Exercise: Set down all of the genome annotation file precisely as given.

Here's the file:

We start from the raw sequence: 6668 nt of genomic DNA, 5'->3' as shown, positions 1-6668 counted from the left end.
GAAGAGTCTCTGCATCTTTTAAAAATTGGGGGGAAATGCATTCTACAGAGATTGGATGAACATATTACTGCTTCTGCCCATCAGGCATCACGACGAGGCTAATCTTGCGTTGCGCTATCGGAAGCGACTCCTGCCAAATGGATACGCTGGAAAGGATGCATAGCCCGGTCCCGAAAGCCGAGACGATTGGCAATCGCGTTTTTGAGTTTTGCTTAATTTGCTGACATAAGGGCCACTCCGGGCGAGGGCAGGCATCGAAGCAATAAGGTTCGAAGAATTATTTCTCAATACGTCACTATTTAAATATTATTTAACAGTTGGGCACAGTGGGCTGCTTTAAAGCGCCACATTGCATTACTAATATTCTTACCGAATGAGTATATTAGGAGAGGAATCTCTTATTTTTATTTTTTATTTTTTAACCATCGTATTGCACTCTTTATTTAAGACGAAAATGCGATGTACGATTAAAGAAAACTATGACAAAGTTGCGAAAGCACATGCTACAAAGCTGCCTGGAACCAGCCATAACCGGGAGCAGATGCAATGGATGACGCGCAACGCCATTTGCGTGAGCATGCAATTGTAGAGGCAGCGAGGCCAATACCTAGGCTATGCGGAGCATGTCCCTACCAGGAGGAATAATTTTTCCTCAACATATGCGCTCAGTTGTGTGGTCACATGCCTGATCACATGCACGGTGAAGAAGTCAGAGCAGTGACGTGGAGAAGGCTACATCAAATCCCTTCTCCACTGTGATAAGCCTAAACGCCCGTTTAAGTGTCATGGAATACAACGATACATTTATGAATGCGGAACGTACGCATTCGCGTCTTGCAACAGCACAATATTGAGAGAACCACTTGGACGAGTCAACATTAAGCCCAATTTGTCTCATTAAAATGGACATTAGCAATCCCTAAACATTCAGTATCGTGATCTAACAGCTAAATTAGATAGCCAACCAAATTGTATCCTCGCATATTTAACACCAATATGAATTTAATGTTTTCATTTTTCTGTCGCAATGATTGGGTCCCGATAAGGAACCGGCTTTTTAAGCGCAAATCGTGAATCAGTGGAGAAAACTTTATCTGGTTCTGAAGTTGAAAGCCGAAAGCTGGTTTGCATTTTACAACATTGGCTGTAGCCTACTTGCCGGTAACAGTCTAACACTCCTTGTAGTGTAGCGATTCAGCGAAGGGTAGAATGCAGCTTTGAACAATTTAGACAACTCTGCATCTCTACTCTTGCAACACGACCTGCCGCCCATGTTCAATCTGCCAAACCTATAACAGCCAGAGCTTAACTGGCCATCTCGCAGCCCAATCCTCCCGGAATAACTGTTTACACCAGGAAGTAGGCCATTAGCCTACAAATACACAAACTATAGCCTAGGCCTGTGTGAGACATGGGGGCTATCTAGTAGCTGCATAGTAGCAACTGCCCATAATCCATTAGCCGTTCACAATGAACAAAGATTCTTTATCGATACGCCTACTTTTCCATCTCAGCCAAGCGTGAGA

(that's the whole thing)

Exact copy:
We start from the raw sequence: 6668 nt of genomic DNA, 5'->3' as shown, positions 1-6668 counted from the left end.
GAAGAGTCTCTGCATCTTTTAAAAATTGGGGGGAAATGCATTCTACAGAGATTGGATGAACATATTACTGCTTCTGCCCATCAGGCATCACGACGAGGCTAATCTTGCGTTGCGCTATCGGAAGCGACTCCTGCCAAATGGATACGCTGGAAAGGATGCATAGCCCGGTCCCGAAAGCCGAGACGATTGGCAATCGCGTTTTTGAGTTTTGCTTAATTTGCTGACATAAGGGCCACTCCGGGCGAGGGCAGGCATCGAAGCAATAAGGTTCGAAGAATTATTTCTCAATACGTCACTATTTAAATATTATTTAACAGTTGGGCACAGTGGGCTGCTTTAAAGCGCCACATTGCATTACTAATATTCTTACCGAATGAGTATATTAGGAGAGGAATCTCTTATTTTTATTTTTTATTTTTTAACCATCGTATTGCACTCTTTATTTAAGACGAAAATGCGATGTACGATTAAAGAAAACTATGACAAAGTTGCGAAAGCACATGCTACAAAGCTGCCTGGAACCAGCCATAACCGGGAGCAGATGCAATGGATGACGCGCAACGCCATTTGCGTGAGCATGCAATTGTAGAGGCAGCGAGGCCAATACCTAGGCTATGCGGAGCATGTCCCTACCAGGAGGAATAATTTTTCCTCAACATATGCGCTCAGTTGTGTGGTCACATGCCTGATCACATGCACGGTGAAGAAGTCAGAGCAGTGACGTGGAGAAGGCTACATCAAATCCCTTCTCCACTGTGATAAGCCTAAACGCCCGTTTAAGTGTCATGGAATACAACGATACATTTATGAATGCGGAACGTACGCATTCGCGTCTTGCAACAGCACAATATTGAGAGAACCACTTGGACGAGTCAACATTAAGCCCAATTTGTCTCATTAAAATGGACATTAGCAATCCCTAAACATTCAGTATCGTGATCTAACAGCTAAATTAGATAGCCAACCAAATTGTATCCTCGCATATTTAACACCAATATGAATTTAATGTTTTCATTTTTCTGTCGCAATGATTGGGTCCCGATAAGGAACCGGCTTTTTAAGCGCAAATCGTGAATCAGTGGAGAAAACTTTATCTGGTTCTGAAGTTGAAAGCCGAAAGCTGGTTTGCATTTTACAACATTGGCTGTAGCCTACTTGCCGGTAACAGTCTAACACTCCTTGTAGTGTAGCGATTCAGCGAAGGGTAGAATGCAGCTTTGAACAATTTAGACAACTCTGCATCTCTACTCTTGCAACACGACCTGCCGCCCATGTTCAATCTGCCAAACCTATAACAGCCAGAGCTTAACTGGCCATCTCGCAGCCCAATCCTCCCGGAATAACTGTTTACACCAGGAAGTAGGCCATTAGCCTACAAATACACAAACTATAGCCTAGGCCTGTGTGAGACATGGGGGCTATCTAGTAGCTGCATAGTAGCAACTGCCCATAATCCATTAGCCGTTCACAATGAACAAAGATTCTTTATCGATACGCCTACTTTTCCATCTCAGCCAAGCGTGAGA